Heroes, adventure, history and trouble - discover it all through the eyes and pen of Louis L'Amour.
At the time of his death in 1988, all of Louis L'Amour's 100 novels and short-story collections remained in print, a testament to the popularity of a prolific writer best known for his fast-paced tales of the American West. The Wild West of Louis L'Amour is a richly illustrated, sumptuous book commemorating one of America's most beloved and successful authors and the landscapes, characters, and violent times he portrayed.
Author Tim Champlin (himself a writer of Western historical fiction) uncovers all of the secrets of L'Amour's themes and characters - geography of the West, lone heroes, gunfighters, mining and ranching, women, Native Americans, food, and transportation. The frontier regions, towns, and events that featured in L'Amour's writing, as well as the real folks on whom his characters were based, come to life through thoroughly researched illustrations. The collection of more than 200 images includes maps, period photos and daguerreotypes, period illustrations, paintings of the regions discussed, modern photography of towns and countryside, and cover art from L'Amour's books and the pulp magazines in which he was published before he became a best-selling author.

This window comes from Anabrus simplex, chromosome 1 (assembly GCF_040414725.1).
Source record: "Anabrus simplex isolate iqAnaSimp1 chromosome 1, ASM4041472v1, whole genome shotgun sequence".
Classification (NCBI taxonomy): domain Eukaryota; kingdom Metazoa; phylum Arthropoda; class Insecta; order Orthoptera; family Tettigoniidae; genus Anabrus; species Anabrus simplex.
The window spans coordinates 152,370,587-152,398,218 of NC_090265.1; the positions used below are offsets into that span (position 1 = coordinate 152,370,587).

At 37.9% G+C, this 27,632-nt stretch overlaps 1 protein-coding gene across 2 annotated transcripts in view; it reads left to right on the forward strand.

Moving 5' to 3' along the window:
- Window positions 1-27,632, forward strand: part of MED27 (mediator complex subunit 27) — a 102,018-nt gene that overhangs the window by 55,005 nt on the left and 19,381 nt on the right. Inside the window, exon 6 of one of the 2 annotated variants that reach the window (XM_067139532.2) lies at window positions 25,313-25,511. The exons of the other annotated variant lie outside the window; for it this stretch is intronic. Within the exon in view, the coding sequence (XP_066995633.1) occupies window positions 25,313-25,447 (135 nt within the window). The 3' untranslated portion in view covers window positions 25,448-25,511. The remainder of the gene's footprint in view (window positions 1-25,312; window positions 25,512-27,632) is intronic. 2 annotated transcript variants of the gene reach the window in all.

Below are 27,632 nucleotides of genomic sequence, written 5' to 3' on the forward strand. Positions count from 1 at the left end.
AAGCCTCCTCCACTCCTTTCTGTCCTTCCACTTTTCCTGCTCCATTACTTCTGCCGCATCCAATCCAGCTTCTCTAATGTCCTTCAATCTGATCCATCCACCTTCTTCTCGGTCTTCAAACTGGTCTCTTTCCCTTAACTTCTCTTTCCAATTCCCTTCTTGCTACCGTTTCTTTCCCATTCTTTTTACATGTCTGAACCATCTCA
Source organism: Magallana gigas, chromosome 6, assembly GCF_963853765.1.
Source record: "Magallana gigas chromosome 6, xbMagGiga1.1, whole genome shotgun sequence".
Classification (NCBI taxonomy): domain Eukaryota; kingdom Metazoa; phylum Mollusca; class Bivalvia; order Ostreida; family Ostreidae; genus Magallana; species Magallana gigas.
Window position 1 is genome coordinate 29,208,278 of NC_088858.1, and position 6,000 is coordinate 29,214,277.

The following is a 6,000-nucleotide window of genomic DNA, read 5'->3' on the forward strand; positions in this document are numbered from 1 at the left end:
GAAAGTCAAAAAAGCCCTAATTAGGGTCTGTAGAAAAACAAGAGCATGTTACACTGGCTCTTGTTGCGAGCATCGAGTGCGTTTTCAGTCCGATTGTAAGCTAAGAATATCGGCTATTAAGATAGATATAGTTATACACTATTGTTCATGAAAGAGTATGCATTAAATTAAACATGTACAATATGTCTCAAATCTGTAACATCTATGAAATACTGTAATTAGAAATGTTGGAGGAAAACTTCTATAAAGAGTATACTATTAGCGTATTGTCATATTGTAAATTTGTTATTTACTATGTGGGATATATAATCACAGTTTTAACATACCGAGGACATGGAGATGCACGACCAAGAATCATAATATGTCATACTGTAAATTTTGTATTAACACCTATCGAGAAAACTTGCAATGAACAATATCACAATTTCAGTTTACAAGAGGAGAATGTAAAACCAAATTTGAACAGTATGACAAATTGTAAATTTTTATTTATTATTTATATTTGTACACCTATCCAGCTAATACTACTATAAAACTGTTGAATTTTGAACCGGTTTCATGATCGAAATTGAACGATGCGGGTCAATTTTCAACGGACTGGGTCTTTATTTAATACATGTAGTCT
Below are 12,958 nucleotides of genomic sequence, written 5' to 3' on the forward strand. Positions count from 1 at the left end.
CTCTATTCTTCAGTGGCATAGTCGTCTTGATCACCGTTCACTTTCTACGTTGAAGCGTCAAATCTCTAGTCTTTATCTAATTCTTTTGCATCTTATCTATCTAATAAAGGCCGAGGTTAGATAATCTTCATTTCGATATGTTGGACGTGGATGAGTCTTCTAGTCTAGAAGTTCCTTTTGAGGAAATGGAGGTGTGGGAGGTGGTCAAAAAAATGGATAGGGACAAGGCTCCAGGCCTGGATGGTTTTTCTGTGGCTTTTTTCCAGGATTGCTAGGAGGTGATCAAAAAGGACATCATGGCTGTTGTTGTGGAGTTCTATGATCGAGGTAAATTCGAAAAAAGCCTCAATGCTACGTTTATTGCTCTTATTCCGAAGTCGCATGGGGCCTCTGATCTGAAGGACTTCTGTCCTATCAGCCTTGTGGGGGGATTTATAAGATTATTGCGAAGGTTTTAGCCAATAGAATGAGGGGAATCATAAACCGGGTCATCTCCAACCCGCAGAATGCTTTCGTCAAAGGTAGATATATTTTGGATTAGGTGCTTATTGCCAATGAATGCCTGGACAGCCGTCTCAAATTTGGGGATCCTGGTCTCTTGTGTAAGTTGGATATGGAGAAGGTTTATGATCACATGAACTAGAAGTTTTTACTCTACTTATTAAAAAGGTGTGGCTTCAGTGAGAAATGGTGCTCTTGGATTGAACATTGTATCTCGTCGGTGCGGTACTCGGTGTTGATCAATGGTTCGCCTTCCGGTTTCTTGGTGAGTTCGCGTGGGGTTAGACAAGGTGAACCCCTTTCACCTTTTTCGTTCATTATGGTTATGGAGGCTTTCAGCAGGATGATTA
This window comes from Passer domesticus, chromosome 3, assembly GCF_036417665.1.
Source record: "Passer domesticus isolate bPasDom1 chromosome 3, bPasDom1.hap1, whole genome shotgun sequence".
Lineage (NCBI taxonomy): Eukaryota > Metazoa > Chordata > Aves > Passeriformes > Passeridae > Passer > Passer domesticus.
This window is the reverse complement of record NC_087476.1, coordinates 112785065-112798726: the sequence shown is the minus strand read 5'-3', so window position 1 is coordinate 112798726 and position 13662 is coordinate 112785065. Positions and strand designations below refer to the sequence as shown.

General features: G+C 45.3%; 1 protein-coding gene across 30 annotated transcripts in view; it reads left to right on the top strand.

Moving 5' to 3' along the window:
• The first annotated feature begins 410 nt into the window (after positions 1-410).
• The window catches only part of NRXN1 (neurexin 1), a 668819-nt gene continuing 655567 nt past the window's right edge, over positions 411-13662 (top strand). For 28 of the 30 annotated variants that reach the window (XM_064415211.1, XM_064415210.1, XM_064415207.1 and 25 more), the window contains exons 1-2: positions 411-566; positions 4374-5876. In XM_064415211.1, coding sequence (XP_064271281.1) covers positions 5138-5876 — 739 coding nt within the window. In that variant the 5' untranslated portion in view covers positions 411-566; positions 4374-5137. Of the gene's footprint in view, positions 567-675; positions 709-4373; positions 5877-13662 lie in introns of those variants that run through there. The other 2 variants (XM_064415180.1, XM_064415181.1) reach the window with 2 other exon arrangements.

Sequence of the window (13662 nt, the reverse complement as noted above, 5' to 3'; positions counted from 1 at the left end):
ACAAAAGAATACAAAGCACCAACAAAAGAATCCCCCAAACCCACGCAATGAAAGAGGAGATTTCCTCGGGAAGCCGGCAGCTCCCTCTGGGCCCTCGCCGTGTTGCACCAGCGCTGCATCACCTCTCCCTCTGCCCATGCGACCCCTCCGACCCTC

For the true L'Amour fan, The Wild West of Louis L'Amour is also a complete history of his colorful early life as a cowboy, lumberjack, longshoreman, prizefighter, merchant seaman, and army officer.
No L'Amour fan will want to skip this comprehensive, beautiful look at the writer, the man, and the world in which he set his tales.
Tim Champlin was born in Fargo, North Dakota, only 80 miles from Jamestown, where Louis L’Amour was born twenty-nine years earlier. Similarities in their histories don’t end there. Both have French/Irish ancestry and the fathers of both writers were large-animal veterinarians—a fact that may explain their mutual love of horses, buffalo, and other wild and domestic critters.
Champlin grew up on the fringes of the old frontier in Nebraska, Missouri, and Arizona before moving to Tennessee. After earning a degree in English from Middle Tennessee State College, he went on to finish his master’s at Peabody College (now part of Vanderbilt University).
Living in the West fostered Champlin’s lifelong interest in the Old West, which eventually led him to write historical fiction. After he sold magazine articles and short stories for ten years, Ballantine published his first Western novel in 1981. Today, with more than thirty novels to his credit, he is highly regarded for his well-researched stories that touch on almost every aspect of frontier America.